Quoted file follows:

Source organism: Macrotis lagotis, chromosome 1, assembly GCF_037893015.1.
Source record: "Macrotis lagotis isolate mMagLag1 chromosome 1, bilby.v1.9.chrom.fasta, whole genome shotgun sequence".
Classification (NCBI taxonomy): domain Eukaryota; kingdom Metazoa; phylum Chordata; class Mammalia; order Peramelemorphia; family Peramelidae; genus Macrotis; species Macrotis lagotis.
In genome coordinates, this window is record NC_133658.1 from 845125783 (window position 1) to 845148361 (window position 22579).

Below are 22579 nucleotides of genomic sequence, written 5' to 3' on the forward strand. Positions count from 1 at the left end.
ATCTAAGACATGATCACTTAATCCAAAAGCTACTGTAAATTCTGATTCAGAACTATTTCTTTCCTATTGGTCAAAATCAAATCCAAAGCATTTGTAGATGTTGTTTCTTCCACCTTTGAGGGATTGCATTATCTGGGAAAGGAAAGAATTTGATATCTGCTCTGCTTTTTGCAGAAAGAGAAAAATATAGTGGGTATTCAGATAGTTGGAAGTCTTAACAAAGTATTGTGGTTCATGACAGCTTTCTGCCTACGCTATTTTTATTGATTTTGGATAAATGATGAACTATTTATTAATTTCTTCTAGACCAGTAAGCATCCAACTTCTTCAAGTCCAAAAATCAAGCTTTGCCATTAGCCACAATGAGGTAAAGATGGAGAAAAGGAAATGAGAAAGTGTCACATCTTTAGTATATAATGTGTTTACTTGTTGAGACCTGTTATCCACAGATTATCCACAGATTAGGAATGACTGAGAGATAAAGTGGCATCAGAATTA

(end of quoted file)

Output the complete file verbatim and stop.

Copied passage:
Source organism: Macrotis lagotis, chromosome 1, assembly GCF_037893015.1.
Source record: "Macrotis lagotis isolate mMagLag1 chromosome 1, bilby.v1.9.chrom.fasta, whole genome shotgun sequence".
Classification (NCBI taxonomy): domain Eukaryota; kingdom Metazoa; phylum Chordata; class Mammalia; order Peramelemorphia; family Peramelidae; genus Macrotis; species Macrotis lagotis.
In genome coordinates, this window is record NC_133658.1 from 845125783 (window position 1) to 845148361 (window position 22579).

Below are 22579 nucleotides of genomic sequence, written 5' to 3' on the forward strand. Positions count from 1 at the left end.
ATCTAAGACATGATCACTTAATCCAAAAGCTACTGTAAATTCTGATTCAGAACTATTTCTTTCCTATTGGTCAAAATCAAATCCAAAGCATTTGTAGATGTTGTTTCTTCCACCTTTGAGGGATTGCATTATCTGGGAAAGGAAAGAATTTGATATCTGCTCTGCTTTTTGCAGAAAGAGAAAAATATAGTGGGTATTCAGATAGTTGGAAGTCTTAACAAAGTATTGTGGTTCATGACAGCTTTCTGCCTACGCTATTTTTATTGATTTTGGATAAATGATGAACTATTTATTAATTTCTTCTAGACCAGTAAGCATCCAACTTCTTCAAGTCCAAAAATCAAGCTTTGCCATTAGCCACAATGAGGTAAAGATGGAGAAAAGGAAATGAGAAAGTGTCACATCTTTAGTATATAATGTGTTTACTTGTTGAGACCTGTTATCCACAGATTATCCACAGATTAGGAATGACTGAGAGATAAAGTGGCATCAGAATTA